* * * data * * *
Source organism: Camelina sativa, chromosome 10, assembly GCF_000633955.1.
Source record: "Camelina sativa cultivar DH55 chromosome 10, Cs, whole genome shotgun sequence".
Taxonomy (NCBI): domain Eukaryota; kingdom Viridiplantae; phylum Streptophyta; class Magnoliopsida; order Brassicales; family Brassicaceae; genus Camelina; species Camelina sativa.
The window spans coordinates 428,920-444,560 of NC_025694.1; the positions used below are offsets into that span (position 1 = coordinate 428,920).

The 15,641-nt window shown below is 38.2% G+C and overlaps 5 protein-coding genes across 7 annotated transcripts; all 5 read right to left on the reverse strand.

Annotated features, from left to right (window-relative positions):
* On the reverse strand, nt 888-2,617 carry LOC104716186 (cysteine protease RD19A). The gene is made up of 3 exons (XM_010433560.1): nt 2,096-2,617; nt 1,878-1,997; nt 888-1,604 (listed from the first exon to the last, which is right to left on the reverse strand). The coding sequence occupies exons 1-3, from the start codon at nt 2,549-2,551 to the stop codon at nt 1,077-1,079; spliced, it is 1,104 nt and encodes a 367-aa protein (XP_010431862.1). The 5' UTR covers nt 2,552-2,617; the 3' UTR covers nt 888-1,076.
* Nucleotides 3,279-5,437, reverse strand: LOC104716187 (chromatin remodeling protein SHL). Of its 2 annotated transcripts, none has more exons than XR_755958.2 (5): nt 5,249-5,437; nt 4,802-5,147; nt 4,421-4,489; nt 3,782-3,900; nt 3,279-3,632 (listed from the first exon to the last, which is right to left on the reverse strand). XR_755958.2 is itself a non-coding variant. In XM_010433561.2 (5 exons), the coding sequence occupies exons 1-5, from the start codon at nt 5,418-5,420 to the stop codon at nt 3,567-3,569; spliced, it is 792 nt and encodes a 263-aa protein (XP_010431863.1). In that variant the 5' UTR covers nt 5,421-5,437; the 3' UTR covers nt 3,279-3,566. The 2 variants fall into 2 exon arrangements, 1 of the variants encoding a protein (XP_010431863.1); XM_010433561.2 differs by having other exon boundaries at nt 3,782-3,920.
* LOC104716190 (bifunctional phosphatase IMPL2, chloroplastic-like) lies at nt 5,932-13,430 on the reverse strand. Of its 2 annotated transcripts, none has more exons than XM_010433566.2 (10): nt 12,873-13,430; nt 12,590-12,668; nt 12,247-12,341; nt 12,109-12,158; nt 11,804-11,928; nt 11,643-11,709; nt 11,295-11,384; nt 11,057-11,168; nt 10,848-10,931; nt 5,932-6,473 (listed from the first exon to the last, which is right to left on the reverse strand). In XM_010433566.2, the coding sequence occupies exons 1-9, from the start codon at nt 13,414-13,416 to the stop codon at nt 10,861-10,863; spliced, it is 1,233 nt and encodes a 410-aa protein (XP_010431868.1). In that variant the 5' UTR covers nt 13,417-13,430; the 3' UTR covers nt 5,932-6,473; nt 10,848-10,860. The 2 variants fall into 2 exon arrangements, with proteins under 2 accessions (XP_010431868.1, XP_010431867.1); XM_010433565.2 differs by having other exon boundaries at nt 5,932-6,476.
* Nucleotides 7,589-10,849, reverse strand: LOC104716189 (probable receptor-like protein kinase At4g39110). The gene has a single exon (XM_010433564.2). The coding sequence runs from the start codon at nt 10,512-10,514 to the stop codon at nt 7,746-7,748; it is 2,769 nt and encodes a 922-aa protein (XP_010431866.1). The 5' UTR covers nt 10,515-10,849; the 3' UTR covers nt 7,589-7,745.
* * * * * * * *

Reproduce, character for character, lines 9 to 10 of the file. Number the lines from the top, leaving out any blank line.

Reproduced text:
* LOC104716190 (bifunctional phosphatase IMPL2, chloroplastic-like) lies at nt 5,932-13,430 on the reverse strand. Of its 2 annotated transcripts, none has more exons than XM_010433566.2 (10): nt 12,873-13,430; nt 12,590-12,668; nt 12,247-12,341; nt 12,109-12,158; nt 11,804-11,928; nt 11,643-11,709; nt 11,295-11,384; nt 11,057-11,168; nt 10,848-10,931; nt 5,932-6,473 (listed from the first exon to the last, which is right to left on the reverse strand). In XM_010433566.2, the coding sequence occupies exons 1-9, from the start codon at nt 13,414-13,416 to the stop codon at nt 10,861-10,863; spliced, it is 1,233 nt and encodes a 410-aa protein (XP_010431868.1). In that variant the 5' UTR covers nt 13,417-13,430; the 3' UTR covers nt 5,932-6,473; nt 10,848-10,860. The 2 variants fall into 2 exon arrangements, with proteins under 2 accessions (XP_010431868.1, XP_010431867.1); XM_010433565.2 differs by having other exon boundaries at nt 5,932-6,476.
* Nucleotides 7,589-10,849, reverse strand: LOC104716189 (probable receptor-like protein kinase At4g39110). The gene has a single exon (XM_010433564.2). The coding sequence runs from the start codon at nt 10,512-10,514 to the stop codon at nt 7,746-7,748; it is 2,769 nt and encodes a 922-aa protein (XP_010431866.1). The 5' UTR covers nt 10,515-10,849; the 3' UTR covers nt 7,589-7,745.